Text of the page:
Stickler for the rules MP caught out over 'disregard' for planning rules
AN MP with a record of blocking popular legislation in the name of sticking to protocol has been accused of trying to get around the planning process in a bid to rebuild his New Forest cottage.
Despite being told by national park authority planning officers last October to get a full ecological survey carried out on his detached two-storey Mudewell Cottage in Neacroft, near Bransgore, Christchurch MP Sir Chris Chope submitted the application without one.
The NPA planning committee was told on Tuesday that according to an initial ecology appraisal, old bat droppings had been found in the roof of the Harrow Road house. This signified the presence of the protected creatures and their roosts.
Committee member Richard Frampton expressing strong disappointment in Sir Chris’s “disregard”.
Mr Frampton told the meeting: “It’s not going to be too much of an effort to go through the hoops and get a full survey and that’s all we are asking – we haven’t got the complete evidence.
“I’m very disappointed that someone who stands up so much for protocol and doing things right should actually pay so much disregard to our policies.”
Sir Chris was not present at the NPA meeting due to the vote on the Prime Minister’s Brexit deal on the same day. But his architect Richard Ludlow Fisher claimed Sir Chris had since endeavoured to get a full survey carried out “ASAP”.
“All he wants to do is complete the design process and invite tenders,” said Mr Ludlow Fisher.
“My client fully intended to come today but is on other business in the House.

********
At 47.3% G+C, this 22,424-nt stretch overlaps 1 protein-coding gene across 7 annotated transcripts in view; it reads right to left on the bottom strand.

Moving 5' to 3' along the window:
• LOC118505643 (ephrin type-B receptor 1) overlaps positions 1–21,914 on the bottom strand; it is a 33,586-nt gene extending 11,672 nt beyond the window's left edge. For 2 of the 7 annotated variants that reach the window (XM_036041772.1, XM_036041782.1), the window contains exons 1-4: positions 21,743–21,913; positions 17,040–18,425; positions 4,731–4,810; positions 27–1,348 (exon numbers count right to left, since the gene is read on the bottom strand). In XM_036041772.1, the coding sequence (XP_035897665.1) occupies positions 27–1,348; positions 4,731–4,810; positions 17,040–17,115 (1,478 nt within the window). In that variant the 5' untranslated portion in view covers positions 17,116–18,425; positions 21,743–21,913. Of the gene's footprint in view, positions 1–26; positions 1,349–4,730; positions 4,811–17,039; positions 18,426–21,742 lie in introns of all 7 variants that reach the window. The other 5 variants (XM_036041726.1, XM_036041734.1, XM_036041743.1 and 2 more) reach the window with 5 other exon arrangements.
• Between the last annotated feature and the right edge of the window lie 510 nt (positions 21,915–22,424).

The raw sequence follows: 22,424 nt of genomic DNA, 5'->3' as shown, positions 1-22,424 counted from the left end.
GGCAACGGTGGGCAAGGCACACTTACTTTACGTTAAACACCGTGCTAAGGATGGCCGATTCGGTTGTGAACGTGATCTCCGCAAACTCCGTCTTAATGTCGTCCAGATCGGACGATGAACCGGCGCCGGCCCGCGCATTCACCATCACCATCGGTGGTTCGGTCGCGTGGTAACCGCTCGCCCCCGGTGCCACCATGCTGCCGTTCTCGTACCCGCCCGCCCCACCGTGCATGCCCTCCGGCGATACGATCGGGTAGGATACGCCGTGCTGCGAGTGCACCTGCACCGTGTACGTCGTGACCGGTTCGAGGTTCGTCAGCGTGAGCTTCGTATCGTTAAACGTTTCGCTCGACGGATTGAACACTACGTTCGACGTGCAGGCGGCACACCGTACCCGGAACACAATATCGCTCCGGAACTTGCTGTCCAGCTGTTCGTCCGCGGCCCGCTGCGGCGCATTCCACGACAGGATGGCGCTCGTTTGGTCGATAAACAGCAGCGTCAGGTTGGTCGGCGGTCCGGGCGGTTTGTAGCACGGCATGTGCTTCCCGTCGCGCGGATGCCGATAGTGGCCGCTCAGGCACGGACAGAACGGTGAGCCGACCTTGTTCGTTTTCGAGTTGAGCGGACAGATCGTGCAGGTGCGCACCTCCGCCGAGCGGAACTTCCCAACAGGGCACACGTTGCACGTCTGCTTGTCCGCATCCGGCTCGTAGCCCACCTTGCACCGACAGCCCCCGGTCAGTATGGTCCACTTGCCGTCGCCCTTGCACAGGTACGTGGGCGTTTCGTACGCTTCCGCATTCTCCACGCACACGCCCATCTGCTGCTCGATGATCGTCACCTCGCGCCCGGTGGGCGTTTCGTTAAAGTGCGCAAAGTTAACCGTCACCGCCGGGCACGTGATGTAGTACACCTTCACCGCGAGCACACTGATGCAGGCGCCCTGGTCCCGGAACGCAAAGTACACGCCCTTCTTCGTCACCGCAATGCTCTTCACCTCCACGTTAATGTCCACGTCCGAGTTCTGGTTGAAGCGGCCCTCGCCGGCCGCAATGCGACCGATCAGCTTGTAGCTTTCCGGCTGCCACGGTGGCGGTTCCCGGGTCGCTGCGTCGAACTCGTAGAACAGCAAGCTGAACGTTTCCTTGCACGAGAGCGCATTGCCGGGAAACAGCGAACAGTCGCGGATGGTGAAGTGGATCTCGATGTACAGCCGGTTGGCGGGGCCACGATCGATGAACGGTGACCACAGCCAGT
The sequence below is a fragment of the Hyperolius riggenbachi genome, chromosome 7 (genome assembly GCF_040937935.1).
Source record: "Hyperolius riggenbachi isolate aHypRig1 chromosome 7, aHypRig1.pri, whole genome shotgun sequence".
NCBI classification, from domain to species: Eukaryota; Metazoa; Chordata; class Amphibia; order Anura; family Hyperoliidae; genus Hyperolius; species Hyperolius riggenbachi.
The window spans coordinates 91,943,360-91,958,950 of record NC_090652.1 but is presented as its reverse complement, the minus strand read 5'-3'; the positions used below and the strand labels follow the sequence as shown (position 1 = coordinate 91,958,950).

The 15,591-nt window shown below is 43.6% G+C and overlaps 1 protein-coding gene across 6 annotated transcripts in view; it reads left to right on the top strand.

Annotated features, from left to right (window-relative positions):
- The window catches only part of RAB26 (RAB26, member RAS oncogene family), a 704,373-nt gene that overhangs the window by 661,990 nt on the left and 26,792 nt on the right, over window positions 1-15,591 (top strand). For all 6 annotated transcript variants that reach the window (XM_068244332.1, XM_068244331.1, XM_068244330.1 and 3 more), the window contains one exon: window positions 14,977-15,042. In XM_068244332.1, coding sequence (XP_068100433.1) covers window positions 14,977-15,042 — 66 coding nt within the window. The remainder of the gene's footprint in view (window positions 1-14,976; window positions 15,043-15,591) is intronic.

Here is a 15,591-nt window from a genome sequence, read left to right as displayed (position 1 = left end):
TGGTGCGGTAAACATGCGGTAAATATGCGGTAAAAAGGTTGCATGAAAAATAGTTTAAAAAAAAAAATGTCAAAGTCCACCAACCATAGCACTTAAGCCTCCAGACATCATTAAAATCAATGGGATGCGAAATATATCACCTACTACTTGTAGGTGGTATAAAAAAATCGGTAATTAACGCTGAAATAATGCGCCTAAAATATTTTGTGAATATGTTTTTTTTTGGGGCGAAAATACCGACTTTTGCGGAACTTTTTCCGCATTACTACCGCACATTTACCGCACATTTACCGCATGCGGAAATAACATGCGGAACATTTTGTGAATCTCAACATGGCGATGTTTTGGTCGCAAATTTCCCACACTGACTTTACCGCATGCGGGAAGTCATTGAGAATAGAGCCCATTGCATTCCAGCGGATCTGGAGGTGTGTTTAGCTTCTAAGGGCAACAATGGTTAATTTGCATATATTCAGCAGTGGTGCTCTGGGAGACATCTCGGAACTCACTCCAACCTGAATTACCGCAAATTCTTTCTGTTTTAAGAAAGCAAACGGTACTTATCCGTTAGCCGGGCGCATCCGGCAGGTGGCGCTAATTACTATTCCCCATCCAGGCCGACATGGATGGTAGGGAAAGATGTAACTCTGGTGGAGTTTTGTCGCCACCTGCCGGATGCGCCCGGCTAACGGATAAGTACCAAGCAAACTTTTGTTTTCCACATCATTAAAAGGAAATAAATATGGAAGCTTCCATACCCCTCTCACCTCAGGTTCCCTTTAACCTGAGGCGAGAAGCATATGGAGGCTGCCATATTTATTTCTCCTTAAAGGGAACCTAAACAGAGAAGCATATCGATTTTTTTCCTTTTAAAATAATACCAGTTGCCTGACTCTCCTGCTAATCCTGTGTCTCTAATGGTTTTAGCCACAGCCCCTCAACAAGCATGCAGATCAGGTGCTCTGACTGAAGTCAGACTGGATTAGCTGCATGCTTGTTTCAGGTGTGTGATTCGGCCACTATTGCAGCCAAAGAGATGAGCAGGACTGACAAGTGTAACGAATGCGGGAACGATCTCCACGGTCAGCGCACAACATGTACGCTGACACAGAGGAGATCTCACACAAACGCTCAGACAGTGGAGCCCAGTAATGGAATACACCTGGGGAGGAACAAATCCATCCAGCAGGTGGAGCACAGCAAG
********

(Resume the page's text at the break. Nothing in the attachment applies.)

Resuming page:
“He doesn’t want to evade the issue but wants to go ahead and get the development done - it’s unlikely the rebuild will change the design of the property.”
Mr Ludlow Fisher’s statement accompanying the application describes the existing address, which was originally built as a traditional New Forest cottage but has been extended and modernised over the years, as being modest in size, with a substantial, refurbished outbuilding.
He explained the rebuild was being sought to solve issues with insulation, conservation of heat and power, fenestration and drainage, as well as “disproportionately low” ceilings and an “inadequate staircase” which would never get though current building control regulations.
“The owners have elected, therefore, to seek planning permission to replace the present building with one which will address all the problems that currently exist and give them a property which is more in keeping with both modern living and current legislation.” the architect concluded.
NPA ecologist Ian Barker confirmed at the meeting: “The applicant does have the benefit of having professional consultants. Evidence of bats have been found on the site and a number of procedures need to be carried out.”
He said a survey comprising full access to the structure, and acoustic studies, was required during the active bat season. “Until that work is carried out, we do not know what species are involved,” he added.
Members voted unanimously in favour of the officer’s recommendation to reject the application.